Galatians 4:12-18 (Sermon notes)

Posted on March 25, 2012


This is my sermon on Galatians 4:12-18. This message was delivered on March 25, 2012 at Hillcrest Baptist Church. This is a verse by verse exposition which deals with how we respond to our infirmities, and turning to God in the face of trials. You will find the text of the sermon, the audio, and a downloadable study outline. Please note that the sermon text is NOT a full transcript. Typically, as I preach, I add to what is in my notes. So, for the full sermon, please listen to the audio version. Also, the Sermon text will require the use of your Bible to look up the Bible references.



AUDIO: Listen now:


AUDIO: download:





Before Paul’s conversion, he had been a proud Jew. He had trusted solely in his own righteousness.

After Paul’s conversion, he was freed from the law. He; therefore, became like the Gentiles.

The Gentiles, through the teaching and pressure from the Judaizers, were becoming like the Jews.

They were trusting their own works and righteousness, rather than Christ.

Paul urged the Galatians to become like him, and be freed from the law.

When Paul had first traveled to Galatia, he was persecuted by the Jews, but the Gentiles had never harmed him, as he will go on to explain.

How do you respond to your infirmities?

People respond in many different ways to their hardships, and too often, the response is to blame God and turn away from Him.

Too many Christians have the mistaken idea that their life will be trouble free once they get saved.

Then, when trouble comes, they don’t know how to respond.

But the question is not “if” trouble will come, but “when?” The Bible assures us that we will face trials.

1 Peter 4:12

We need to be sure that when trials do come that our response honors God. We need to turn to Him.

Paul’s response was to preach the Gospel.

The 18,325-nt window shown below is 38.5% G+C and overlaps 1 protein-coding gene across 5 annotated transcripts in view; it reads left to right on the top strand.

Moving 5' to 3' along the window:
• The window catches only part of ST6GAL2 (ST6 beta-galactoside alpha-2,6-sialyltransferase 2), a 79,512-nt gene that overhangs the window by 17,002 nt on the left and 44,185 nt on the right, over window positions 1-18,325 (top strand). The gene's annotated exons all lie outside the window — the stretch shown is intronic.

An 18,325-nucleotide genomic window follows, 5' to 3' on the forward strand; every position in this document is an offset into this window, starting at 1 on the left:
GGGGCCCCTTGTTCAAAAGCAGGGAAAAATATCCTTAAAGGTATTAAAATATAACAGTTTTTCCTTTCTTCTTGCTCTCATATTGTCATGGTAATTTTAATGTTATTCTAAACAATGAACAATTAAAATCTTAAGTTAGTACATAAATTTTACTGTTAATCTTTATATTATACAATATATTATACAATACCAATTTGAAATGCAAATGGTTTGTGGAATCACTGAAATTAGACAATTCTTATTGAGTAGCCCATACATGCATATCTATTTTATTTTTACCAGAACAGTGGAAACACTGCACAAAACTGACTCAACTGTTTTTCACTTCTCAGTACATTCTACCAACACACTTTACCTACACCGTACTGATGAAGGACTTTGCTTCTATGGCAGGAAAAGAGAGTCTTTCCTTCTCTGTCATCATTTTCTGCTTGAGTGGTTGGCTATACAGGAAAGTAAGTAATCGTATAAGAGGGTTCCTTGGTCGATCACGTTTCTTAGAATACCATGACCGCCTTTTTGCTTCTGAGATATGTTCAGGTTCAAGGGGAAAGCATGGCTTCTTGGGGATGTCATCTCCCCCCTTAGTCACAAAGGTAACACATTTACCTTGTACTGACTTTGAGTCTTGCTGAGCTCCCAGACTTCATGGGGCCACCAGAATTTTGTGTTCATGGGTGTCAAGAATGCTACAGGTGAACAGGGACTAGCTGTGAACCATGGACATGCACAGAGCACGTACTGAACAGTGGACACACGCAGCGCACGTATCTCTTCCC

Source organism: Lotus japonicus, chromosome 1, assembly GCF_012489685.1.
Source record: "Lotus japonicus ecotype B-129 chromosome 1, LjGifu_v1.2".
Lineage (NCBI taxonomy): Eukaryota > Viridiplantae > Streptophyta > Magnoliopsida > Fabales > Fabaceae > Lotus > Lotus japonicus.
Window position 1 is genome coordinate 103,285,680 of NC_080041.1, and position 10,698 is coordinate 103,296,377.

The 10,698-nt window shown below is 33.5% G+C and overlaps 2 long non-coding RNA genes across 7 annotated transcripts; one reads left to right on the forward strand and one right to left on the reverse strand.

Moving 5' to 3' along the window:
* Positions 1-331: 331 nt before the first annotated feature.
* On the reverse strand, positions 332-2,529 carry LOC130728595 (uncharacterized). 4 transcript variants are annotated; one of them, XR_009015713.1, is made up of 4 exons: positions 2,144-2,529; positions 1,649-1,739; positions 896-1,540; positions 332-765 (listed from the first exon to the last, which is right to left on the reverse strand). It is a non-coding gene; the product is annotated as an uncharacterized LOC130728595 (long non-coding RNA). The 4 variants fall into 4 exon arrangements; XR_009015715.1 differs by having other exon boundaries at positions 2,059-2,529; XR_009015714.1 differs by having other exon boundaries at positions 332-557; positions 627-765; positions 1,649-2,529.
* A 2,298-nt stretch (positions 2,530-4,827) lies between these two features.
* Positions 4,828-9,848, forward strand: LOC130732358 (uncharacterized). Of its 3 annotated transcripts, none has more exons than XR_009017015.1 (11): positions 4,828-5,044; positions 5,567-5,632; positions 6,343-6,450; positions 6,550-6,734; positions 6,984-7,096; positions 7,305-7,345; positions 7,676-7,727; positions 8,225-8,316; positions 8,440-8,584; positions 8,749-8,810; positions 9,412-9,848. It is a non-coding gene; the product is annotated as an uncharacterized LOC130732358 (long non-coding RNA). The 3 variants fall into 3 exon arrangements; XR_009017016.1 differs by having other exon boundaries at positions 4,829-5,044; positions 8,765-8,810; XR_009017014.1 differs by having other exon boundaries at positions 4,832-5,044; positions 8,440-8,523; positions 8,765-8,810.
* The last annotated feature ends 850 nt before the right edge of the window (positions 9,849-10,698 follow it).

My response was to preach the Gospel!

Despite his physical problems, they had recognized Paul as a messenger of God.

They saw beyond his physical limitations. In fact, our physical limitations are no limitation at all when it comes to doing the work that God has called you to do.

He often uses the weak to accomplish His objectives.

Psalm 8:2

1 Corinthians 1:27

The Galatian believers, who once counted themselves blessed to have been taught by Paul, and would have sacrificed their most precious possession for him, had now changed.

These believers now counted Paul as their enemy, simply because he was telling them the truth.

Well. . . sometimes the truth hurts!

You shouldn’t get mad at someone who has a proven track record as a preacher of the Gospel just because he tells truth which you may not like.

How many great preachers have been injured by this?

Everything is going fine until they step on the wrong toes, and then they are vilified.

Chances are, that topics will be covered here, that some people may not like. Sometimes the Bible shakes up our ingrained beliefs.

Are there things in the Bible that make you uncomfortable?

If so, do you simply avoid those issues, or do you accept them and bring yourself into agreement with them?

Will you accept the Word of God objectively, or according to your own bias?

The Judaizers zealously pursued the gentile believers. They were smooth talkers, using flattery to win the gentiles over.

They were just like all of the other false teachers described in the Scripture.

2 Peter 2:17-19

They had no desire to make disciples of Christ, they wanted the gentiles to be disciples unto them.

They were working for their own glory, not the glory of Christ!

To be zealous is good, but only in good things.

Since only God is good, it is only proper to be zealous for Him, and nothing else.

Matthew 19:17

The problem is, that our priorities often change, depending on who we are with.

Too often, we act one way while we think no one is watching, but act another way when we are in church, around the preacher, or our Christian friends.

We should honor Christ and be zealous for Him, even in private!

Posted in: Sermons